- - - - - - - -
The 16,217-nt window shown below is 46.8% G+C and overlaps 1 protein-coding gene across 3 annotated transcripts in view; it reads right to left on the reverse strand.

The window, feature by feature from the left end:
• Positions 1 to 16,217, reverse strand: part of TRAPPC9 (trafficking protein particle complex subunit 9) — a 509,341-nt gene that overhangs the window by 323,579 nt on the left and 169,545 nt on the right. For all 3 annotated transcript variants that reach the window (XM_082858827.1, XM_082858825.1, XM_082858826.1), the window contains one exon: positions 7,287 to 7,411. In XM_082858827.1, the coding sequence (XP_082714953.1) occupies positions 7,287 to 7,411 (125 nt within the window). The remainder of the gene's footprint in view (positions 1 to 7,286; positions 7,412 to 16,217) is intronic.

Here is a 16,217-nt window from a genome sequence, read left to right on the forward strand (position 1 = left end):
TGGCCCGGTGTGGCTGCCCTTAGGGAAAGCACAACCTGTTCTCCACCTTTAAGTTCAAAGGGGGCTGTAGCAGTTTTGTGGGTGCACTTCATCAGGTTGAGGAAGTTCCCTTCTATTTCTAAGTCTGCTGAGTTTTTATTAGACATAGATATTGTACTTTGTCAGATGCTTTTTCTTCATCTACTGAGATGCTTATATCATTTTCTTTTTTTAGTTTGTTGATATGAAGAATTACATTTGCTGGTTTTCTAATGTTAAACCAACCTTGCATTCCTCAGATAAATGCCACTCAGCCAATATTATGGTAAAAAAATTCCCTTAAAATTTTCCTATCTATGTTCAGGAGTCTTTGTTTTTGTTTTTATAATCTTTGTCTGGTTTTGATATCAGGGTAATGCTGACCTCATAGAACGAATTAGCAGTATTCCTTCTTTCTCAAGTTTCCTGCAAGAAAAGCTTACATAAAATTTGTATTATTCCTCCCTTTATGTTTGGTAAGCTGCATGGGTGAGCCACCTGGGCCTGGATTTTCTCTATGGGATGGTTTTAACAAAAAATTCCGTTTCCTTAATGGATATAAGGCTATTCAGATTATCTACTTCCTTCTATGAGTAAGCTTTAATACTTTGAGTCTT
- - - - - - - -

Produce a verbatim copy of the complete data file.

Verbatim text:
The 16,217-nt window shown below is 46.8% G+C and overlaps 1 protein-coding gene across 3 annotated transcripts in view; it reads right to left on the reverse strand.

The window, feature by feature from the left end:
• Positions 1 to 16,217, reverse strand: part of TRAPPC9 (trafficking protein particle complex subunit 9) — a 509,341-nt gene that overhangs the window by 323,579 nt on the left and 169,545 nt on the right. For all 3 annotated transcript variants that reach the window (XM_082858827.1, XM_082858825.1, XM_082858826.1), the window contains one exon: positions 7,287 to 7,411. In XM_082858827.1, the coding sequence (XP_082714953.1) occupies positions 7,287 to 7,411 (125 nt within the window). The remainder of the gene's footprint in view (positions 1 to 7,286; positions 7,412 to 16,217) is intronic.

Here is a 16,217-nt window from a genome sequence, read left to right on the forward strand (position 1 = left end):
TGGCCCGGTGTGGCTGCCCTTAGGGAAAGCACAACCTGTTCTCCACCTTTAAGTTCAAAGGGGGCTGTAGCAGTTTTGTGGGTGCACTTCATCAGGTTGAGGAAGTTCCCTTCTATTTCTAAGTCTGCTGAGTTTTTATTAGACATAGATATTGTACTTTGTCAGATGCTTTTTCTTCATCTACTGAGATGCTTATATCATTTTCTTTTTTTAGTTTGTTGATATGAAGAATTACATTTGCTGGTTTTCTAATGTTAAACCAACCTTGCATTCCTCAGATAAATGCCACTCAGCCAATATTATGGTAAAAAAATTCCCTTAAAATTTTCCTATCTATGTTCAGGAGTCTTTGTTTTTGTTTTTATAATCTTTGTCTGGTTTTGATATCAGGGTAATGCTGACCTCATAGAACGAATTAGCAGTATTCCTTCTTTCTCAAGTTTCCTGCAAGAAAAGCTTACATAAAATTTGTATTATTCCTCCCTTTATGTTTGGTAAGCTGCATGGGTGAGCCACCTGGGCCTGGATTTTCTCTATGGGATGGTTTTAACAAAAAATTCCGTTTCCTTAATGGATATAAGGCTATTCAGATTATCTACTTCCTTCTATGAGTAAGCTTTAATACTTTGAGTCTT